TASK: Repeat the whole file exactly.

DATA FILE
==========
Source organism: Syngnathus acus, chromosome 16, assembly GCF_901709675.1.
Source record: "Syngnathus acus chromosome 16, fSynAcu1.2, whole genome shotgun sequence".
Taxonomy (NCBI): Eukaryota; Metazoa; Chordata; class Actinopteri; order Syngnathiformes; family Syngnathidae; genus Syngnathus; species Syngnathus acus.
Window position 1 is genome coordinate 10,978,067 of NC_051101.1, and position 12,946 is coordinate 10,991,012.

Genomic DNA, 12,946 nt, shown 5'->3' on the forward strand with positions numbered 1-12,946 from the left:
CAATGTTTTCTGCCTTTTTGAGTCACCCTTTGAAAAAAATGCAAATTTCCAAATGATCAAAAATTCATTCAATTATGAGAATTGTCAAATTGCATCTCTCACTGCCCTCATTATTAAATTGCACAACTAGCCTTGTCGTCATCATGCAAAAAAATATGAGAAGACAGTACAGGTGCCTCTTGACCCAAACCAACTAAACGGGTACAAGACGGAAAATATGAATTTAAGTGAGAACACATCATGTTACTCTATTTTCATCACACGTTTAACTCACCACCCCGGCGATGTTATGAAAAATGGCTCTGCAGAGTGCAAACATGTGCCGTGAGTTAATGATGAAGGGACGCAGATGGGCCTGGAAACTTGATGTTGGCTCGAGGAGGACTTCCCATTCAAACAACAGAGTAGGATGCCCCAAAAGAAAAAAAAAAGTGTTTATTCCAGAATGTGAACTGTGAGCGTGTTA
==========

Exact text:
Source organism: Syngnathus acus, chromosome 16, assembly GCF_901709675.1.
Source record: "Syngnathus acus chromosome 16, fSynAcu1.2, whole genome shotgun sequence".
Taxonomy (NCBI): Eukaryota; Metazoa; Chordata; class Actinopteri; order Syngnathiformes; family Syngnathidae; genus Syngnathus; species Syngnathus acus.
Window position 1 is genome coordinate 10,978,067 of NC_051101.1, and position 12,946 is coordinate 10,991,012.

Genomic DNA, 12,946 nt, shown 5'->3' on the forward strand with positions numbered 1-12,946 from the left:
CAATGTTTTCTGCCTTTTTGAGTCACCCTTTGAAAAAAATGCAAATTTCCAAATGATCAAAAATTCATTCAATTATGAGAATTGTCAAATTGCATCTCTCACTGCCCTCATTATTAAATTGCACAACTAGCCTTGTCGTCATCATGCAAAAAAATATGAGAAGACAGTACAGGTGCCTCTTGACCCAAACCAACTAAACGGGTACAAGACGGAAAATATGAATTTAAGTGAGAACACATCATGTTACTCTATTTTCATCACACGTTTAACTCACCACCCCGGCGATGTTATGAAAAATGGCTCTGCAGAGTGCAAACATGTGCCGTGAGTTAATGATGAAGGGACGCAGATGGGCCTGGAAACTTGATGTTGGCTCGAGGAGGACTTCCCATTCAAACAACAGAGTAGGATGCCCCAAAAGAAAAAAAAAAGTGTTTATTCCAGAATGTGAACTGTGAGCGTGTTA